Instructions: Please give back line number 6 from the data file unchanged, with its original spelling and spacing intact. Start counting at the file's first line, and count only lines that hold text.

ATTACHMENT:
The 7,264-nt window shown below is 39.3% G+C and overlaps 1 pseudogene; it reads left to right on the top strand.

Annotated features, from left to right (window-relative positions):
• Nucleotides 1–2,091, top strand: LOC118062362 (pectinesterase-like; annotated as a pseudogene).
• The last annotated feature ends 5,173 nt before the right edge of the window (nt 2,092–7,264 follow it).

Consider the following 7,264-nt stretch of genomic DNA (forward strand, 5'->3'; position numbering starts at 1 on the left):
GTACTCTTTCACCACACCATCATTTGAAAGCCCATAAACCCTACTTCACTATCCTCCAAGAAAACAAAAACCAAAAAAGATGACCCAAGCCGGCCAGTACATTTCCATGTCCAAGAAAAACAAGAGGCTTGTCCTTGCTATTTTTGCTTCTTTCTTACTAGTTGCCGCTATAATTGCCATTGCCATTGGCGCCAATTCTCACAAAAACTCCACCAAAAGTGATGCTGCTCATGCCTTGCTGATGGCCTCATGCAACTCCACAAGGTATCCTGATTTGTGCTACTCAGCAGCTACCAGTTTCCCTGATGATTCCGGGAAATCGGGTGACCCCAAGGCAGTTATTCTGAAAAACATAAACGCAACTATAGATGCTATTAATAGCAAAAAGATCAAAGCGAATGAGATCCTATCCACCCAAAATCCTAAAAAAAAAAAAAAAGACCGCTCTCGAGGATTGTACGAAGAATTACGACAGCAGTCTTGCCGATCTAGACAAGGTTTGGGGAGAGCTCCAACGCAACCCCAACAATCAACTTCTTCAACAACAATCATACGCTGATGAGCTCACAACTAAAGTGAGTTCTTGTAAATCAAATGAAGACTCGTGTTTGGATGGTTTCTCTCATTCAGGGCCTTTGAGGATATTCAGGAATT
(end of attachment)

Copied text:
GTACTCTTTCACCACACCATCATTTGAAAGCCCATAAACCCTACTTCACTATCCTCCAAGAAAACAAAAACCAAAAAAGATGACCCAAGCCGGCCAGTACATTTCCATGTCCAAGAAAAACAAGAGGCTTGTCCTTGCTATTTTTGCTTCTTTCTTACTAGTTGCCGCTATAATTGCCATTGCCATTGGCGCCAATTCTCACAAAAACTCCACCAAAAGTGATGCTGCTCATGCCTTGCTGATGGCCTCATGCAACTCCACAAGGTATCCTGATTTGTGCTACTCAGCAGCTACCAGTTTCCCTGATGATTCCGGGAAATCGGGTGACCCCAAGGCAGTTATTCTGAAAAACATAAACGCAACTATAGATGCTATTAATAGCAAAAAGATCAAAGCGAATGAGATCCTATCCACCCAAAATCCTAAAAAAAAAAAAAAAGACCGCTCTCGAGGATTGTACGAAGAATTACGACAGCAGTCTTGCCGATCTAGACAAGGTTTGGGGAGAGCTCCAACGCAACCCCAACAATCAACTTCTTCAACAACAATCATACGCTGATGAGCTCACAACTAAAGTGAGTTCTTGTAAATCAAATGAAGACTCGTGTTTGGATGGTTTCTCTCATTCAGGGCCTTTGAGGATATTCAGGAATT